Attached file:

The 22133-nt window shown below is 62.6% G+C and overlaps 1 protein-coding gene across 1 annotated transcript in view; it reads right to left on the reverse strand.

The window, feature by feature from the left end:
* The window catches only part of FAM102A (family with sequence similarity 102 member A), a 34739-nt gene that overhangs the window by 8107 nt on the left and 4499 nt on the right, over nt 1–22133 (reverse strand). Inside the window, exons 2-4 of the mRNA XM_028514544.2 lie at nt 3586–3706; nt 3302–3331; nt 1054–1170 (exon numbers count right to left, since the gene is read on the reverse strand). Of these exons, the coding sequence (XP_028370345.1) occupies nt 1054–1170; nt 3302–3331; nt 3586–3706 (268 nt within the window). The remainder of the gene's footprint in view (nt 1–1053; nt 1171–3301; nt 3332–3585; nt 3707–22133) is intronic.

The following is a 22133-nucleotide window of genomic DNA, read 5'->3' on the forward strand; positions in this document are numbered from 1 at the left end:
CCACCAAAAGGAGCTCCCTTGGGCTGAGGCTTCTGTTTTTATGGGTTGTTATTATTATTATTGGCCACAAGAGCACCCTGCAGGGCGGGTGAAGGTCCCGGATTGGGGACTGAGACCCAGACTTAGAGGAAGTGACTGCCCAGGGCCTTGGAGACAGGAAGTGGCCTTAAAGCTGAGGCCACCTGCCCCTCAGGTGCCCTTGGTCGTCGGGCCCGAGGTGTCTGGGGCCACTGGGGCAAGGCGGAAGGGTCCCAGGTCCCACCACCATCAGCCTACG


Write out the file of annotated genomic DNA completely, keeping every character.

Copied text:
The 22133-nt window shown below is 62.6% G+C and overlaps 1 protein-coding gene across 1 annotated transcript in view; it reads right to left on the reverse strand.

The window, feature by feature from the left end:
* The window catches only part of FAM102A (family with sequence similarity 102 member A), a 34739-nt gene that overhangs the window by 8107 nt on the left and 4499 nt on the right, over nt 1–22133 (reverse strand). Inside the window, exons 2-4 of the mRNA XM_028514544.2 lie at nt 3586–3706; nt 3302–3331; nt 1054–1170 (exon numbers count right to left, since the gene is read on the reverse strand). Of these exons, the coding sequence (XP_028370345.1) occupies nt 1054–1170; nt 3302–3331; nt 3586–3706 (268 nt within the window). The remainder of the gene's footprint in view (nt 1–1053; nt 1171–3301; nt 3332–3585; nt 3707–22133) is intronic.

The following is a 22133-nucleotide window of genomic DNA, read 5'->3' on the forward strand; positions in this document are numbered from 1 at the left end:
CCACCAAAAGGAGCTCCCTTGGGCTGAGGCTTCTGTTTTTATGGGTTGTTATTATTATTATTGGCCACAAGAGCACCCTGCAGGGCGGGTGAAGGTCCCGGATTGGGGACTGAGACCCAGACTTAGAGGAAGTGACTGCCCAGGGCCTTGGAGACAGGAAGTGGCCTTAAAGCTGAGGCCACCTGCCCCTCAGGTGCCCTTGGTCGTCGGGCCCGAGGTGTCTGGGGCCACTGGGGCAAGGCGGAAGGGTCCCAGGTCCCACCACCATCAGCCTACG